For Alzheimer’s Patients, Eating Pomegranates Could Help Relieve Symptoms

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Are grenades next brain food?

The link between diet and dementia is well documented, and researchers from the University of Copenhagen and the US National Institute on Aging have found that eating more pomegranates, strawberries and nuts could help improve memory in people with dementia. Alzheimer’s patients.

These foods contain a substance called urolithin A, a compound created by gut bacteria.

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“Our study in mouse models of Alzheimer’s disease shows that urolithin A, a substance naturally found in pomegranates, can alleviate memory problems and other consequences of dementia,” said Vilhelm Bohr , associate professor in the Department of Cellular and Molecular Medicine at the University of Toronto. University of Copenhagen, in a press release.

Researchers have found that eating more pomegranates, strawberries and nuts could help improve memory in Alzheimer’s patients. (iStock)

In patients with neurodegenerative diseases such as Alzheimer’s disease, the brain has difficulty eliminating weak mitochondria, which accumulate and damage brain function.

Utolithin A has been shown to eliminate weak mitochondria from the brain, restoring cognitive function, the researchers found.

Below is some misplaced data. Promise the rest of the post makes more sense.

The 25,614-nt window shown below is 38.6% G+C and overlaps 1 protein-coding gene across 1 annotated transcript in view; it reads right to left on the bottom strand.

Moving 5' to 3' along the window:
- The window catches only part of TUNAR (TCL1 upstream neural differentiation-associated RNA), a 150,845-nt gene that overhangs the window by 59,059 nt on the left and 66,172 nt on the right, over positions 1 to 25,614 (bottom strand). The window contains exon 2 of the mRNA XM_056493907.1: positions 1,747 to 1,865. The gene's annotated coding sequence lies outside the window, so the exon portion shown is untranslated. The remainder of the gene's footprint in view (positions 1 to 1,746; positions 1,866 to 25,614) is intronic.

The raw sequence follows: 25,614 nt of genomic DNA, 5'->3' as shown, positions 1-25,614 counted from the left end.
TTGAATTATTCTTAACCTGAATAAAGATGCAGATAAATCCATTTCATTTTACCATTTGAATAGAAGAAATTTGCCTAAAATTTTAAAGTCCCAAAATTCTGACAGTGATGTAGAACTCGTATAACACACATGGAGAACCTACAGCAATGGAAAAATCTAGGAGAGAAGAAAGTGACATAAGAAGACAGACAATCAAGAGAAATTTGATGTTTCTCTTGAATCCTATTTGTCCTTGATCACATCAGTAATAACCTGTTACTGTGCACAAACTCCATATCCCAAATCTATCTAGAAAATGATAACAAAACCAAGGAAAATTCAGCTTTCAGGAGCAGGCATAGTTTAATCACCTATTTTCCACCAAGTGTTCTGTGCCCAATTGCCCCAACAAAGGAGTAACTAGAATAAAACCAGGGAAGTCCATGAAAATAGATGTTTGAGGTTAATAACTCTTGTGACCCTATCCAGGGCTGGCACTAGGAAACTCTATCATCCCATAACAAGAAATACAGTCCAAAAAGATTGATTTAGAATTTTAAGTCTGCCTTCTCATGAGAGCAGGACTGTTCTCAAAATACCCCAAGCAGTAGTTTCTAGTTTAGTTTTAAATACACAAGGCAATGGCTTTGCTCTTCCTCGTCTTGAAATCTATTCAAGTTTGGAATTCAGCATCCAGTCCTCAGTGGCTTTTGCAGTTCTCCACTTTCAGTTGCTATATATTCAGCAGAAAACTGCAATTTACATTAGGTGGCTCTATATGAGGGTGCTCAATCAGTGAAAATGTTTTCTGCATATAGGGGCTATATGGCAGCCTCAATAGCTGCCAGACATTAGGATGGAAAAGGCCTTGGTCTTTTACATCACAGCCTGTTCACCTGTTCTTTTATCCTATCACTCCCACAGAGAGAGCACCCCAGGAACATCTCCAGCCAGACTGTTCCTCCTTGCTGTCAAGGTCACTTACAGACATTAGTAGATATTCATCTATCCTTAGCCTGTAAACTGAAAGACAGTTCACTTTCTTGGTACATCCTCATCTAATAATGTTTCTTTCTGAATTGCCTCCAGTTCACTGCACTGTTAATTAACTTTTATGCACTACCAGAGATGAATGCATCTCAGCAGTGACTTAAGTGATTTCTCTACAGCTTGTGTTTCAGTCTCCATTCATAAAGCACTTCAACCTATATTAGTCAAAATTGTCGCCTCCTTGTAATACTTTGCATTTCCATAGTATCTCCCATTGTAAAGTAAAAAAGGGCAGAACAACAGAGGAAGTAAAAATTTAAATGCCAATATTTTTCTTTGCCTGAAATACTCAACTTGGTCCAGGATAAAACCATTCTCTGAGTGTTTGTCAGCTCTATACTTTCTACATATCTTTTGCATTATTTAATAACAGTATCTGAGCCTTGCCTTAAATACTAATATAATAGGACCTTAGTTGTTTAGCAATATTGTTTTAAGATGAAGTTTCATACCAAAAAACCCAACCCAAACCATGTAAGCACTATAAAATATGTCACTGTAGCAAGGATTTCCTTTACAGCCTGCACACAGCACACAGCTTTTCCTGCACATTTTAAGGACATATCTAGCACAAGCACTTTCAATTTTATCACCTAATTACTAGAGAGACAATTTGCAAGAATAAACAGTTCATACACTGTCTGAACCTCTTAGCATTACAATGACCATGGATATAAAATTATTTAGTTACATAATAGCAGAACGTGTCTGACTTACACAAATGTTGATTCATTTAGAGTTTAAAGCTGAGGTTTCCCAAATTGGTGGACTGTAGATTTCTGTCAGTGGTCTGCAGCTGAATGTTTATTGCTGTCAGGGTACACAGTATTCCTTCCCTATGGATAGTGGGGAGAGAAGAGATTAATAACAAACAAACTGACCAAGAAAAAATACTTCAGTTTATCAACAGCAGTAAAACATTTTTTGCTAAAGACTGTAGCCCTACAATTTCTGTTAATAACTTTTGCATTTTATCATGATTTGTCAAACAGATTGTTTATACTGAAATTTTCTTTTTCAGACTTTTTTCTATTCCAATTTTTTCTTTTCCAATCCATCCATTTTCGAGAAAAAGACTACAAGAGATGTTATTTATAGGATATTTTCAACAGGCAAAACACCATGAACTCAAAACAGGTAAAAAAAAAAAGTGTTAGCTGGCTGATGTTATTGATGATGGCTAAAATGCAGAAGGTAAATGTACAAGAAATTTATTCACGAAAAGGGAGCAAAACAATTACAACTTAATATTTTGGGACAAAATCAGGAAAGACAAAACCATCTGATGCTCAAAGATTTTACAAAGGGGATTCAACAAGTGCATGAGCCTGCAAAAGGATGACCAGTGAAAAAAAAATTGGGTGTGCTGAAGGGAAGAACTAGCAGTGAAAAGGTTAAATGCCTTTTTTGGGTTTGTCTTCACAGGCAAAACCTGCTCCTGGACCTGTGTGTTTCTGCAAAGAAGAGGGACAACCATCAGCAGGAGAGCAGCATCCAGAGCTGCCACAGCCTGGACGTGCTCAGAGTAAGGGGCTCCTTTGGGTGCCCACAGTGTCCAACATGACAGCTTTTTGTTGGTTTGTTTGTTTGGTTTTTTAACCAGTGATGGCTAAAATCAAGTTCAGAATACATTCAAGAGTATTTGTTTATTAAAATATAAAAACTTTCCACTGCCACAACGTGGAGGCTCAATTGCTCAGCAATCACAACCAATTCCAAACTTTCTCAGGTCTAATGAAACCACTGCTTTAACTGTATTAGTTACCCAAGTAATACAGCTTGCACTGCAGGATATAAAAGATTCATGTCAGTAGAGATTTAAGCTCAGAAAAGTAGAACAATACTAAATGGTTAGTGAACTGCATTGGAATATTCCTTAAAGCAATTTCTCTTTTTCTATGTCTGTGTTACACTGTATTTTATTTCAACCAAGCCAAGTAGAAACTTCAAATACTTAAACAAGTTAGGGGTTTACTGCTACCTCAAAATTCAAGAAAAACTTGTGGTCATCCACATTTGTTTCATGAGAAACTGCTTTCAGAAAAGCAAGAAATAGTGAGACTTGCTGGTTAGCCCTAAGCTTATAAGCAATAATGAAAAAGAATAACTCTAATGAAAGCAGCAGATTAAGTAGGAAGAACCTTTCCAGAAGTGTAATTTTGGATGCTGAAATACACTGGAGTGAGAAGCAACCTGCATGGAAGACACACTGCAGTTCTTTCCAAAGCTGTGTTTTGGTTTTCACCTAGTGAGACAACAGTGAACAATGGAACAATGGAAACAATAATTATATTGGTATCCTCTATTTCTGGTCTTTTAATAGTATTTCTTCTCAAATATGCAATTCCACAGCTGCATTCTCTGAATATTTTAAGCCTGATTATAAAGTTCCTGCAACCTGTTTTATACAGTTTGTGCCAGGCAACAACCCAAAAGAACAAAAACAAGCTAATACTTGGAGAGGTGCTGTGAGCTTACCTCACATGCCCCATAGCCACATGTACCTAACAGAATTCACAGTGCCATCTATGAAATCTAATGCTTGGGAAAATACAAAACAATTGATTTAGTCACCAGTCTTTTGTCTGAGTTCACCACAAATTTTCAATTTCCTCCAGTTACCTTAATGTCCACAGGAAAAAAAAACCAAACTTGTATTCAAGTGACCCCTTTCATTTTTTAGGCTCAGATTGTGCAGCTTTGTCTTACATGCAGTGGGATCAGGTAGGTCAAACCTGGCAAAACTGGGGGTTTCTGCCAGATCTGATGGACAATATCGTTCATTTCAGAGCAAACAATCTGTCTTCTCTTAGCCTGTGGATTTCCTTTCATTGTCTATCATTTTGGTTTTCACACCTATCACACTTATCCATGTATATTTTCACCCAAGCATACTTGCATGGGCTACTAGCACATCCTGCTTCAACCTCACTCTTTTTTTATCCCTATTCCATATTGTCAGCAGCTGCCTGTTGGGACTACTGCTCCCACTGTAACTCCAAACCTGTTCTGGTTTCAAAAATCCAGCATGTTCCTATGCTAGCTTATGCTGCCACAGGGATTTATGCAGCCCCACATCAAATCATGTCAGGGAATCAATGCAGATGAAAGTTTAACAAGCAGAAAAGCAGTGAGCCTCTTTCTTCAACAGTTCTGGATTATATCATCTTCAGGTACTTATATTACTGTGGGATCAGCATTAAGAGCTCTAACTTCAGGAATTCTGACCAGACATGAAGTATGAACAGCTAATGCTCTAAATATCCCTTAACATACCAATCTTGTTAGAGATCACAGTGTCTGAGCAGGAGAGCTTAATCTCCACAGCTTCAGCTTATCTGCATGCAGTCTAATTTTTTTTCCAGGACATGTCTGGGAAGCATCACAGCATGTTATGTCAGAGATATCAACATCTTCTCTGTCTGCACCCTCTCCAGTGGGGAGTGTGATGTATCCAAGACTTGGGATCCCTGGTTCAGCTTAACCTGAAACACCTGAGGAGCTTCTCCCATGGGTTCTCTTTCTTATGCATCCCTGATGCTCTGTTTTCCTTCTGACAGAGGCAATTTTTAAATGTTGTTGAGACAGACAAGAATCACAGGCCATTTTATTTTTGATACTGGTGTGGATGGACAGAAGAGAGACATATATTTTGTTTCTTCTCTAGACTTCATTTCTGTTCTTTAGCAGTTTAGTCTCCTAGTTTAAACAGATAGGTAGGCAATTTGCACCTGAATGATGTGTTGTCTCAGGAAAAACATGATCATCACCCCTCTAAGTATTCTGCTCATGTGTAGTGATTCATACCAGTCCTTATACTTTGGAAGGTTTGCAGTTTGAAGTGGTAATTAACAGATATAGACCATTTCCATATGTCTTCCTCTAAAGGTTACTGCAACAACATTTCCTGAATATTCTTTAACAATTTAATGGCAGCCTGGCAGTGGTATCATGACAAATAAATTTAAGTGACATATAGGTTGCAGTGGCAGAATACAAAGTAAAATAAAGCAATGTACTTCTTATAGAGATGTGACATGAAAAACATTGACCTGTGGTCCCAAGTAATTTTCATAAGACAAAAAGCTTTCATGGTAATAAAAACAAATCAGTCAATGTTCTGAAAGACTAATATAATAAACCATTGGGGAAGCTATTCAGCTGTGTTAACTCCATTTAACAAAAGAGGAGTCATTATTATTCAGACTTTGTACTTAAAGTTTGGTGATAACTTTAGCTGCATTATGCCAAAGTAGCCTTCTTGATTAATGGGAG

The results of the study were published in the journal Alzheimer’s and Dementia.

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Researchers aren’t sure exactly how much of the substance is needed to get positive results.

“We still can’t say anything conclusive about the dosage, but I imagine it’s more than a pomegranate a day,” Bohr said.

“However, the substance is already available in pill form and we are currently trying to find the right dosage.”

Pomegranates contain a substance called urolithin A, a compound created by gut bacteria that improves memory and brain function. (iStock)

Utolithin A could ideally be used as a safe way to prevent neurological diseases, he noted.

“The advantage of working with a natural substance is the reduced risk of side effects,” he said.

“Clinical trials with urolithin A have been shown to be effective in muscle diseases, and now we need to look at Alzheimer’s disease.”

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Based on the “promising results” observed in mouse models, the researchers plan to conduct clinical tests on humans.

Tanya Freirich, a registered dietitian nutritionist in Charlotte, North Carolina, was not involved in the study but shared her comments on the findings.

“Long-term treatment with urolithin A significantly…

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